Sugar: the new health food

Food marketers must think we’re really dumb.

Recently, a colleague was asked to make a vegan chocolate pie for a friend’s dinner party.  She found a recipe that called for silken tofu, almond flour crust, vegan unsweetened chocolate (is there any other kind?) and maple syrup for sweetener.  Oh wait, no maple syrup.  According to her friend, maple syrup is not an acceptable sweetener for some reason.  Only agave syrup will do.  So my colleague was forced to jump through all kinds of hoops to find the acceptable ingredients to make this chocolate pie, including a bottle of agave syrup she will never use again.  We both had to laugh though — no maple syrup?!  One of the most pristine sweeteners around — nothing added, comes from trees, not GMO.  Gluten free!  But no, it won’t do for this particular vegan.  Agave was just sooooooo much better.

Let’s do the math.

1 tablespoon    calories  sugars  fructose  sucrose  

agave             64       14 g    11.5 g      0           

maple syrup       50       13 g     <<1       12 g

Agave is mostly fructose, while maple syrup is mostly sucrose; fructose is negligible.  If this friend is on some anti-fructose kick, this makes no sense.  So what is the point of agave?  Her friend objects to trees?  Trees aren’t vegan?  The vegan friend is pro-fructose?  Or perhaps he equates “maple-flavored” pancake syrups with pure maple syrup, making him a very poorly informed consumer.

All this got me thinking yet again about the massive amount of misinformation about sweeteners and sugar floating around in the mainstream media.  And then, right on schedule, another laughable example of this stupidity showed up on a box of cereal:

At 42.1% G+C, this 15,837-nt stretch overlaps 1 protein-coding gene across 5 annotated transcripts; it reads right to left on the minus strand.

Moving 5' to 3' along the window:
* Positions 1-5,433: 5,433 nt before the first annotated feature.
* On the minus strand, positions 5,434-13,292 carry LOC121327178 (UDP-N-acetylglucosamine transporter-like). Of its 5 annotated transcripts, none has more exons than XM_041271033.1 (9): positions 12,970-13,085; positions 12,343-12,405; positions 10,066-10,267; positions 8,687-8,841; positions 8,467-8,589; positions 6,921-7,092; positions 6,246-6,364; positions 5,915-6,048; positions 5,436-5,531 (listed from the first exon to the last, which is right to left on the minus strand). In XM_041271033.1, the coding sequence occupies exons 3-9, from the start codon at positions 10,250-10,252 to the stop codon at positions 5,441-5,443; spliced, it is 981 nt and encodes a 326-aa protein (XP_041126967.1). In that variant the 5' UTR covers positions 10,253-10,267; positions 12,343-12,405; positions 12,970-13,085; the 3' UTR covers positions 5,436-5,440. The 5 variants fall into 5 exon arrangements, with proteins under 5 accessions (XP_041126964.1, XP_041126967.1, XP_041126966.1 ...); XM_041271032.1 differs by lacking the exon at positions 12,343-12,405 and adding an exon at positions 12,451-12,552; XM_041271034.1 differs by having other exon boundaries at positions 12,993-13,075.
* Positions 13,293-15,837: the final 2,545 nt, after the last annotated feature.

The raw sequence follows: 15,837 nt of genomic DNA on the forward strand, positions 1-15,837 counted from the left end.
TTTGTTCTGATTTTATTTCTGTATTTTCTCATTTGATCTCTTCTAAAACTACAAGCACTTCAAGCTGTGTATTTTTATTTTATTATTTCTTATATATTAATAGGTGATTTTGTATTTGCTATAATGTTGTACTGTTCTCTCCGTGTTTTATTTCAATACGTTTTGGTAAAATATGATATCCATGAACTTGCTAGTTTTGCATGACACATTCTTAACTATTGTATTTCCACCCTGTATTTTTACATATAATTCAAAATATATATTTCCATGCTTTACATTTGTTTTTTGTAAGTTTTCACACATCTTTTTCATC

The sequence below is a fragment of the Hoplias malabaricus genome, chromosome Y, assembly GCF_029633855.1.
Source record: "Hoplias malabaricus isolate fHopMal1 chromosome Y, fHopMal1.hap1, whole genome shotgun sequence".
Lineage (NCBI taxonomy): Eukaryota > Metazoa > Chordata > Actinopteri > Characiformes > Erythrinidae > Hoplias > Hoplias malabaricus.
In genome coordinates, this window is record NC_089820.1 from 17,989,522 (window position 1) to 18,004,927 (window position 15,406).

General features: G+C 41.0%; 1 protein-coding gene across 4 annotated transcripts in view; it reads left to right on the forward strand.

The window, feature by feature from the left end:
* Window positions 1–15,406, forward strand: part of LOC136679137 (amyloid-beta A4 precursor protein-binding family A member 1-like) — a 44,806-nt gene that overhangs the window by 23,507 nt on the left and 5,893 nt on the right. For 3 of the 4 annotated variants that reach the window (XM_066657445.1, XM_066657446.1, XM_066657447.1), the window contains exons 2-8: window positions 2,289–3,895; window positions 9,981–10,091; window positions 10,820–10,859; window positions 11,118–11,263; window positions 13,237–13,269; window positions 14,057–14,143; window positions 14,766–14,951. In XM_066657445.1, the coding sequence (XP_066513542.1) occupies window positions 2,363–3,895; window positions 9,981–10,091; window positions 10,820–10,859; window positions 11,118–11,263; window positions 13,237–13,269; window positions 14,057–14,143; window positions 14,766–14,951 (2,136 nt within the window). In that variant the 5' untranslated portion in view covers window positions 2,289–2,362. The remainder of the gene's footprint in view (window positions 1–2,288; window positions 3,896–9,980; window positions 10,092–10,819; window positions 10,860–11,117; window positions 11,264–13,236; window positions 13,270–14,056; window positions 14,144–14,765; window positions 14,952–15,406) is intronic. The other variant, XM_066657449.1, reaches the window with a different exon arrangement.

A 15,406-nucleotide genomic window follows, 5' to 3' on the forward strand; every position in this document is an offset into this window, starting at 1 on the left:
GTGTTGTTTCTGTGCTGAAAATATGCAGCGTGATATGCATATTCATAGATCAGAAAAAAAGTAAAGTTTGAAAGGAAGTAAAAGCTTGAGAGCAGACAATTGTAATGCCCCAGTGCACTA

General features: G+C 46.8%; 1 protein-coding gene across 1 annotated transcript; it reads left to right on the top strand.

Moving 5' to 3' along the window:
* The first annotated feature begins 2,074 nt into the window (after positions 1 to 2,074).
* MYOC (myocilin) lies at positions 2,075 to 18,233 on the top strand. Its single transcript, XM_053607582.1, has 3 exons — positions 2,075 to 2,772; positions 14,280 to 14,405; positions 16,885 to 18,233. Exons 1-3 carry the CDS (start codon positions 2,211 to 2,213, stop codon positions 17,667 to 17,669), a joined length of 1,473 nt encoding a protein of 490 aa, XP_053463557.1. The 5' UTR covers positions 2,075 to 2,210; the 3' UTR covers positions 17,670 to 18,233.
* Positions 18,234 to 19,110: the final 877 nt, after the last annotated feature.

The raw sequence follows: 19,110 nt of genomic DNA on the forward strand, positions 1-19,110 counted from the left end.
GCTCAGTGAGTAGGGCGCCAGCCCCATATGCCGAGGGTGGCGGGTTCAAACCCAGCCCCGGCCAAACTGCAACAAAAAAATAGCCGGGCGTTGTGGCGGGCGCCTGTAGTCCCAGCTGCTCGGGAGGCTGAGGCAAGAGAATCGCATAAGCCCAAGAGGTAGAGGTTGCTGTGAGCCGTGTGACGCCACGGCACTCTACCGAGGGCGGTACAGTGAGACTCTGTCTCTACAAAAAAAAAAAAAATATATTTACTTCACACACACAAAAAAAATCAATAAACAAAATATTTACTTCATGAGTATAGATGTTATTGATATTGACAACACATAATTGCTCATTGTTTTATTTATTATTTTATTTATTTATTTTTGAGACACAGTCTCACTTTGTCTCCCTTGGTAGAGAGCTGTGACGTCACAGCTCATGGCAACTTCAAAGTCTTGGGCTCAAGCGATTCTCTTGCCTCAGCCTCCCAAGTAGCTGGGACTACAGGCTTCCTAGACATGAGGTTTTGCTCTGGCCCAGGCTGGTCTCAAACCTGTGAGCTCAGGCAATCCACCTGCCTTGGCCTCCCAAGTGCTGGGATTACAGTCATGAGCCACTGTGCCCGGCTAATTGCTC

No High Fructose Corn Syrup!!!


Seriously!?  Brown sugar is now a health food?  I looked at the ingredients on a box of Raisin Bran.  And predictably, no HFCS.  Instead, we have sugar, brown sugar syrup and malted barley syrup.  So much healthier.  Not.All of this nonsense makes me want to start guzzling high fructose corn syrup just to be contrary.  Sweeteners are all sugar.  It doesn’t matter if it comes from corn or a tree or a bee or a cactus or a beet.  It’s all sugar.  It’s all digested and metabolized in the same basic way.  Over-eating any of it is not a good idea.  None of them are more pure or saintly or vegan than any other (although some vegans object to honey because it’s made by bees*).  Brown sugar is not a healthful ingredient; neither is agave.

But high fructose corn syrup is now a villain, and all other sweeteners that are not HFCS can be positioned as healthy and used to push market sell food products.  I have no doubt if agave syrup were cheaper it would be added to ready-to-eat cereals or ice cream or Snickers bars for the health halo marketing effect.  People would conclude “Yay! Snickers bars have agave syrup, they’re healthy, I can eat more of them.”  It’s my Golden Rule of Health Halos:

If you can give people permission to keep eating what they already want to eat by slapping a health halo on it, sales will go up.

It never fails.

One reason to prefer one sweetener over another is flavor.  There are definitely flavor differences.  Honey, maple syrup and brown sugar have distinctive flavors; granulated sugar and light corn syrup do not.  Some sweeteners work better is certain types of recipes than others.  Substituting a liquid-type sweetener (corn or agave syrup) into a recipe that calls for granulated sugar will change how the food comes out.  Making that substitution because you think one is “healthier” than another?  Not a valid reason at all.  Agave syrup will never show up in my kitchen. Maple syrup is always welcome, though. It’s great on yogurt, and apparently it’s great in vegan chocolate pie.


*The purpose of veganism is to avoid foods made with or by animals. Bees are not animals. They are insects.  If vegans add insects to that list, they will then have to avoid any food that might be contaminated with insects and any foods made with emerging products like cricket flour.  On the other hand, a vegan who doesn’t object to insects might want to reconsider lobster and crab. These marine creatures are in fact not fish/animals, but rather are related to insects.  That would expand options for high quality protein.

Copyright: All content © 2010-2019 Nutrition Strategy Advisors LLC. Photographs © Donna P Feldman, unless otherwise attributed. Reproduction or use without permission is prohibited.